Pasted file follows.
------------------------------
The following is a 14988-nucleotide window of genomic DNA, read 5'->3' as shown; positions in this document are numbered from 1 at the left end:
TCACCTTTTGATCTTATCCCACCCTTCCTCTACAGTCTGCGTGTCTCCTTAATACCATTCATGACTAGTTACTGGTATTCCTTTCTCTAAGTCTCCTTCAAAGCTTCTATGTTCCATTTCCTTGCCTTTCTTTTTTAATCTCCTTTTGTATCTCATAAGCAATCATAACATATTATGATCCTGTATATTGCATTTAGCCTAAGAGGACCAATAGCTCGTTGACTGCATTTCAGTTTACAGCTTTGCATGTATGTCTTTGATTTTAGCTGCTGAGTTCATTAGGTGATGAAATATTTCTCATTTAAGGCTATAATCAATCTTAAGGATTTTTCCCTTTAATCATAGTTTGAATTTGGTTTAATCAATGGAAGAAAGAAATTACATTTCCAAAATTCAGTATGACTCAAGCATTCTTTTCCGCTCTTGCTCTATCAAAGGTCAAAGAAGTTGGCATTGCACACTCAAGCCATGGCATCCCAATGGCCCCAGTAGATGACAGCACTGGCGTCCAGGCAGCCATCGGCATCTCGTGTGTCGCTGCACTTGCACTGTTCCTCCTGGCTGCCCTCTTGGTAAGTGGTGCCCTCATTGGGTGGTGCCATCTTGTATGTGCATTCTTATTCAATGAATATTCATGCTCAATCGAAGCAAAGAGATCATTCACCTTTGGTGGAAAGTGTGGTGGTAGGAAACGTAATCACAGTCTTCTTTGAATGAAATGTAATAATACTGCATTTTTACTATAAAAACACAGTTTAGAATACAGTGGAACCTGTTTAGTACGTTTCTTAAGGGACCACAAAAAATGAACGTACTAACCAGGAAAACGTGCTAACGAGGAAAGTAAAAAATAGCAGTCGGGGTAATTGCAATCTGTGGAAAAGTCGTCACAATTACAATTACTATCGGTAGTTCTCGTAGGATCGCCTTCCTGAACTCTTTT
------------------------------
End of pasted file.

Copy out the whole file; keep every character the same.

The following is a 14988-nucleotide window of genomic DNA, read 5'->3' as shown; positions in this document are numbered from 1 at the left end:
TCACCTTTTGATCTTATCCCACCCTTCCTCTACAGTCTGCGTGTCTCCTTAATACCATTCATGACTAGTTACTGGTATTCCTTTCTCTAAGTCTCCTTCAAAGCTTCTATGTTCCATTTCCTTGCCTTTCTTTTTTAATCTCCTTTTGTATCTCATAAGCAATCATAACATATTATGATCCTGTATATTGCATTTAGCCTAAGAGGACCAATAGCTCGTTGACTGCATTTCAGTTTACAGCTTTGCATGTATGTCTTTGATTTTAGCTGCTGAGTTCATTAGGTGATGAAATATTTCTCATTTAAGGCTATAATCAATCTTAAGGATTTTTCCCTTTAATCATAGTTTGAATTTGGTTTAATCAATGGAAGAAAGAAATTACATTTCCAAAATTCAGTATGACTCAAGCATTCTTTTCCGCTCTTGCTCTATCAAAGGTCAAAGAAGTTGGCATTGCACACTCAAGCCATGGCATCCCAATGGCCCCAGTAGATGACAGCACTGGCGTCCAGGCAGCCATCGGCATCTCGTGTGTCGCTGCACTTGCACTGTTCCTCCTGGCTGCCCTCTTGGTAAGTGGTGCCCTCATTGGGTGGTGCCATCTTGTATGTGCATTCTTATTCAATGAATATTCATGCTCAATCGAAGCAAAGAGATCATTCACCTTTGGTGGAAAGTGTGGTGGTAGGAAACGTAATCACAGTCTTCTTTGAATGAAATGTAATAATACTGCATTTTTACTATAAAAACACAGTTTAGAATACAGTGGAACCTGTTTAGTACGTTTCTTAAGGGACCACAAAAAATGAACGTACTAACCAGGAAAACGTGCTAACGAGGAAAGTAAAAAATAGCAGTCGGGGTAATTGCAATCTGTGGAAAAGTCGTCACAATTACAATTACTATCGGTAGTTCTCGTAGGATCGCCTTCCTGAACTCTTTT